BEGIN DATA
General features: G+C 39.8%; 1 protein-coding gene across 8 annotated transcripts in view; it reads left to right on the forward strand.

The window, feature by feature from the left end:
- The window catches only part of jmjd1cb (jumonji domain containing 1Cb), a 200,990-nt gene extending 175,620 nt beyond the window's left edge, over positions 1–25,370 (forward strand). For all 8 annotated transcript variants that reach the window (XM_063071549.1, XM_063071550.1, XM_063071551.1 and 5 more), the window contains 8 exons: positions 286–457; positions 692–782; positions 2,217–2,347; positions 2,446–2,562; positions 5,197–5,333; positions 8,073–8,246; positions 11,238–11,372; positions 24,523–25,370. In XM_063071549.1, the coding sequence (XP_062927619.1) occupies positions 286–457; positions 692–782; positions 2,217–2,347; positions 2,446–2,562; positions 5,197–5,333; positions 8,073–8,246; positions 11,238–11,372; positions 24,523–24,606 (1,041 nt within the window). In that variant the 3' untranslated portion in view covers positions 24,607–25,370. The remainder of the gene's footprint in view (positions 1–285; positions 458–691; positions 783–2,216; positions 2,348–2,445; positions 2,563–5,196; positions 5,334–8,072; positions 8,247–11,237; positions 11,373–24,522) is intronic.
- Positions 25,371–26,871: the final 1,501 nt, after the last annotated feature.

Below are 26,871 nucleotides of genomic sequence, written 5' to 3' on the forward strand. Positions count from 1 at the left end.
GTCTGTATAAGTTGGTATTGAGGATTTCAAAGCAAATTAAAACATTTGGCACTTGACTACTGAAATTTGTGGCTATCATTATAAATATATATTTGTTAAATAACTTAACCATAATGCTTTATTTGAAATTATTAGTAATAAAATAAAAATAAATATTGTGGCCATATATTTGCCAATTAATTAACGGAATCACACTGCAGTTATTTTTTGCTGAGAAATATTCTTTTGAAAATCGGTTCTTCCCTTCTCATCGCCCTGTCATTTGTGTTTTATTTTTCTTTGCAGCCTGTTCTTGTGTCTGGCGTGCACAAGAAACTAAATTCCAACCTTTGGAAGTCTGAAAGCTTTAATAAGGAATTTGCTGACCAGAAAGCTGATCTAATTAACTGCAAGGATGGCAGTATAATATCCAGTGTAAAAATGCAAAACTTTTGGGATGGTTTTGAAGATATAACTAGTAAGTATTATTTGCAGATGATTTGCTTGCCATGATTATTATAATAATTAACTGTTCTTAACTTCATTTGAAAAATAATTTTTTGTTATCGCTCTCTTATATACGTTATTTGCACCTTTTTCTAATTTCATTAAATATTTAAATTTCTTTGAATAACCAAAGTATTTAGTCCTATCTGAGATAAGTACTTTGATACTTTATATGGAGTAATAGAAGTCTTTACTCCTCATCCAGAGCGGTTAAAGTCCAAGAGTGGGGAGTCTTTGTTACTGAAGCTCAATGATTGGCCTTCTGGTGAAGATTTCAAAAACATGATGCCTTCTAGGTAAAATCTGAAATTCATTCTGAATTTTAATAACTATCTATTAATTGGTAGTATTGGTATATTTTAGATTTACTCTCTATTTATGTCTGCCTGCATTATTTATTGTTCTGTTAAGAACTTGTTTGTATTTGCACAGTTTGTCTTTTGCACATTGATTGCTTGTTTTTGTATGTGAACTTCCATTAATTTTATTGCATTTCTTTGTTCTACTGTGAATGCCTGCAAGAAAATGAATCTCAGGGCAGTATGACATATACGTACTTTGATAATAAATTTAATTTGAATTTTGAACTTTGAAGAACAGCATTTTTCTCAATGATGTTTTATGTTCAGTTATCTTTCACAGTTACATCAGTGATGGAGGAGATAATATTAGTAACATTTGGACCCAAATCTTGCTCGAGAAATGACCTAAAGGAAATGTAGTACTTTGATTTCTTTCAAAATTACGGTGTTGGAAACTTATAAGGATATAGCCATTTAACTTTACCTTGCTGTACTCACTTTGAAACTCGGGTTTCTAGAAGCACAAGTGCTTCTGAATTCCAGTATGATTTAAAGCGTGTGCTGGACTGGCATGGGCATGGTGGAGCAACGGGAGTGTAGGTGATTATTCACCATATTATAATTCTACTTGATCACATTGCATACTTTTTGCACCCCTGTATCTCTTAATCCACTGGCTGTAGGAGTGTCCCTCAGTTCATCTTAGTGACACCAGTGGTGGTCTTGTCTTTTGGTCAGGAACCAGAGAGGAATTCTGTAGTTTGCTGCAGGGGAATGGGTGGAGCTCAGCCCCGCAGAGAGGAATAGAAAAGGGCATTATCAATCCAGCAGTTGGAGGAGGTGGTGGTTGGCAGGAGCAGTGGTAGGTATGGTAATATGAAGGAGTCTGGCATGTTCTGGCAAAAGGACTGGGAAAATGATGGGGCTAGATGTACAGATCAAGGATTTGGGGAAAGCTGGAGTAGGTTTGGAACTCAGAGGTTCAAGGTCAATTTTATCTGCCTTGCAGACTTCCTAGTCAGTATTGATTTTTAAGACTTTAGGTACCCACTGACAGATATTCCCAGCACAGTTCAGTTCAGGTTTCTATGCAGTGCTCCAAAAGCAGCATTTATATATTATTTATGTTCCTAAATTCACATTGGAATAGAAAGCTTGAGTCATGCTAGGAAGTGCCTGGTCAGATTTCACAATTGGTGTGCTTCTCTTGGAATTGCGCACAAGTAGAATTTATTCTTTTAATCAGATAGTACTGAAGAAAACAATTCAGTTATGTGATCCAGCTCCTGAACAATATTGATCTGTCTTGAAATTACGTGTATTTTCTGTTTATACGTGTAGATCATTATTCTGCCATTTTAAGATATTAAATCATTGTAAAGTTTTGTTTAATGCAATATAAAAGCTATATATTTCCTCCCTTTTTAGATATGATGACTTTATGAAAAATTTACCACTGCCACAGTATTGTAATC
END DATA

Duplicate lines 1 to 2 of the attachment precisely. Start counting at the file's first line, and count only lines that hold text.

General features: G+C 39.8%; 1 protein-coding gene across 8 annotated transcripts in view; it reads left to right on the forward strand.

The window, feature by feature from the left end: